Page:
As a rough estimate, the finished vehicle is worth somewhere around $15,000… a lot of 4WD for that kind of money. Throughout the year, the Toyota will join the show circuit for a while and no doubt will attract plenty of attention while on display!

How does it compare?
The FJ40 Land Cruiser was in many ways a ground breaker. Over the years, they’ve stayed tough and rugged, but many creature comforts have been added and, as always seems the way, Land Cruisers have grown bigger and heavier.

                          1976 Toyota Land Cruiser                                                                    2016 Toyota Land Cruiser
(FJ40 hardtop 2-door 4-speed Manual, 4.2l petrol)         (GXL wagon, 8-seater, 5-door, 6-speed Sports Auto, 4.6l petrol)
                                                                         

Wheelbase                                               2.29m                                                                        2.85m

Front Track                                             1.40m                                                                        1.65m

Rear Track                                               1.40m                                                                        1.65m

Length                                                       3.84m                                                                        4.99m

Width                                                         1.67m                                                                        1.98m

Height                                                        2.00m                                                                       1.95m

Tare Weight                                           1554kg                                                                      2740kg

GVM                                                            2265kg                                                                     3350kg

Towing (braked)                                    1370kg                                                                     3500kg

Fuel Tank                                                  85 litres                                                                  138 litres

Wheels                                                        16-inch (steel)                                                        17-inch (alloy)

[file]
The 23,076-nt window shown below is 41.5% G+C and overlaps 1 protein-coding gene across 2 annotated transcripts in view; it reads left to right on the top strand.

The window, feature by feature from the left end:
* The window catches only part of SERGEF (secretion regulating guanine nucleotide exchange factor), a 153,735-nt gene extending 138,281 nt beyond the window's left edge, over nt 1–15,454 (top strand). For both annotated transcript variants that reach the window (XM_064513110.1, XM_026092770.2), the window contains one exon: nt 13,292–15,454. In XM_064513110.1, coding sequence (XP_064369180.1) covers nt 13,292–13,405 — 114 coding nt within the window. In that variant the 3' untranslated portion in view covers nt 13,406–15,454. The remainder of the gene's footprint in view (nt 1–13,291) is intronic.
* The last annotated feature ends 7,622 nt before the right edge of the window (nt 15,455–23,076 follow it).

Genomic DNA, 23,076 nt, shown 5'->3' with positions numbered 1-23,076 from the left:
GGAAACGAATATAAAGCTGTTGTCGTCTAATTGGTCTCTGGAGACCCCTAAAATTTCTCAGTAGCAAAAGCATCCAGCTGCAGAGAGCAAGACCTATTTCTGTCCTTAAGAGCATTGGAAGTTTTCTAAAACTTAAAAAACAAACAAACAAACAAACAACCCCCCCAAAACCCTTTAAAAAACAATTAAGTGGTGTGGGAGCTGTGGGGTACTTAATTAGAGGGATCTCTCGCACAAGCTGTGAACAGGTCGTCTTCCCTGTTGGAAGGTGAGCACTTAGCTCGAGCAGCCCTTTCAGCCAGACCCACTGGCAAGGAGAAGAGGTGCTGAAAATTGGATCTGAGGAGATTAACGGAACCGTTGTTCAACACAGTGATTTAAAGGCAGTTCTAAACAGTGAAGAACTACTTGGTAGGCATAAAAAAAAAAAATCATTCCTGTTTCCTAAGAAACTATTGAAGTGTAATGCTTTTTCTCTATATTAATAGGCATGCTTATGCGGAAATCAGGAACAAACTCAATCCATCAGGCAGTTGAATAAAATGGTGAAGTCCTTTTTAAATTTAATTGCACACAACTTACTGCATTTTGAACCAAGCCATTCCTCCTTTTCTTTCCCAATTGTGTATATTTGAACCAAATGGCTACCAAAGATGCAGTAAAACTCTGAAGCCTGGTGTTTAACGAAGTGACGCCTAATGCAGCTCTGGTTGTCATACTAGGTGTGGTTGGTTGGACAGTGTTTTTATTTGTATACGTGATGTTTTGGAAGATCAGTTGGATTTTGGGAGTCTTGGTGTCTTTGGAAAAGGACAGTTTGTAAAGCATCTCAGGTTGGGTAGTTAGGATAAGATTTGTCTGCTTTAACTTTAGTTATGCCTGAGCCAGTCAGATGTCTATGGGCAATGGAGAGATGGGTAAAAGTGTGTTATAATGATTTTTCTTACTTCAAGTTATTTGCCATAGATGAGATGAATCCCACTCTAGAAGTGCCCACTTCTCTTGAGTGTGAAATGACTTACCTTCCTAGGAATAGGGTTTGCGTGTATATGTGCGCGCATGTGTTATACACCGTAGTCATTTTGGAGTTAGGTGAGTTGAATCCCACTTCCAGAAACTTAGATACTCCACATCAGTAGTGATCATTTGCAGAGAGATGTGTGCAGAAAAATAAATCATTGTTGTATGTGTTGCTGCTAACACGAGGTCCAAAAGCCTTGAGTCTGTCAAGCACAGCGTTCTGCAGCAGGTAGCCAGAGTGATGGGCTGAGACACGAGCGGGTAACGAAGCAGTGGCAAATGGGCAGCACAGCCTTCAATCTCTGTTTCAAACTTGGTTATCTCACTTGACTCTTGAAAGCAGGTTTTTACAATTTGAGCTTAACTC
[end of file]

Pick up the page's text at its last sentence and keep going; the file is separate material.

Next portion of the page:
Tyres                                                           7.5×16                                                                        285/65R17

Built                                                             Japan                                                                        Japan

New Price                                                  $5814 (4-sp manual)                                             $82,000 (6-sp auto)

 

FJ40 facts

  • Global production passed 50,000 in 1965, the same year the LandCruiser became the best selling Toyota in the United States.
  • In 1977, the Irish army took delivery of the first of 77 FJ45 LandCruisers which proceeded to rust in the soggy Irish climate.
  • The last FJ40 Land Cruisers exported to the US were the 1983 models and these now bring a premium price thanks to their rarity (although they differ little from the 1982 models).
  • The 40 Series range included a short wheelbase soft top and light van. The mid-wheelbase model was called the FJ43 and the long wheelbase the FJ45.
  • To reduce overall weight, a resinous material was used for the roof rather than steel.
  • Although the terms “LandCruiser”, “Landcruiser” and “Land Cruiser” seem to be used almost indiscriminately, Toyota’s own website identifies it as the “Land Cruiser”.

Owner issues

  • The 2F 4.2-litre petrol engine and four-speed manual transmission are, as usual with old Toyotas, almost indestructible, however FJs are getting old, so it is inevitable that some things will break and need attention.
  • Older FJ40s were highly resistant to rust, and later models continued to be rust-resistant. Models older than 1974 were built from the highest grade metal; 1975 to 1978 models were slightly more likely to suffer tin worn and the 1979 to 1983 models were the most susceptible.
  • Buyers should check for exhaust leaks, carburettor problems and a functioning choke, engine compression, the condition of hoses and belts. The usual checks should be made of engine and transmission oil condition, and whether there are any unwanted noises in the engine or transmission at idle and highway speed. Check the large balls at the end of the closed-knuckle front axle to ensure they have a thin coating of grease – check more closely if they are dry or dripping. Mechanical parts are generally available.
  • Spare parts availability is reasonable, but some things will be difficult to source. These include the hard top and doors, mudguards, sun visors, the original tool kit and jack, keys for the ignition and fuel filler, rear jump seats and the centre console. Look for the most complete car you can find.
  • Disc brakes were fitted from 1976 and make a considerable difference to braking performance. Steering was by recirculating ball and somewhat vague, even more so with bar tread tyres.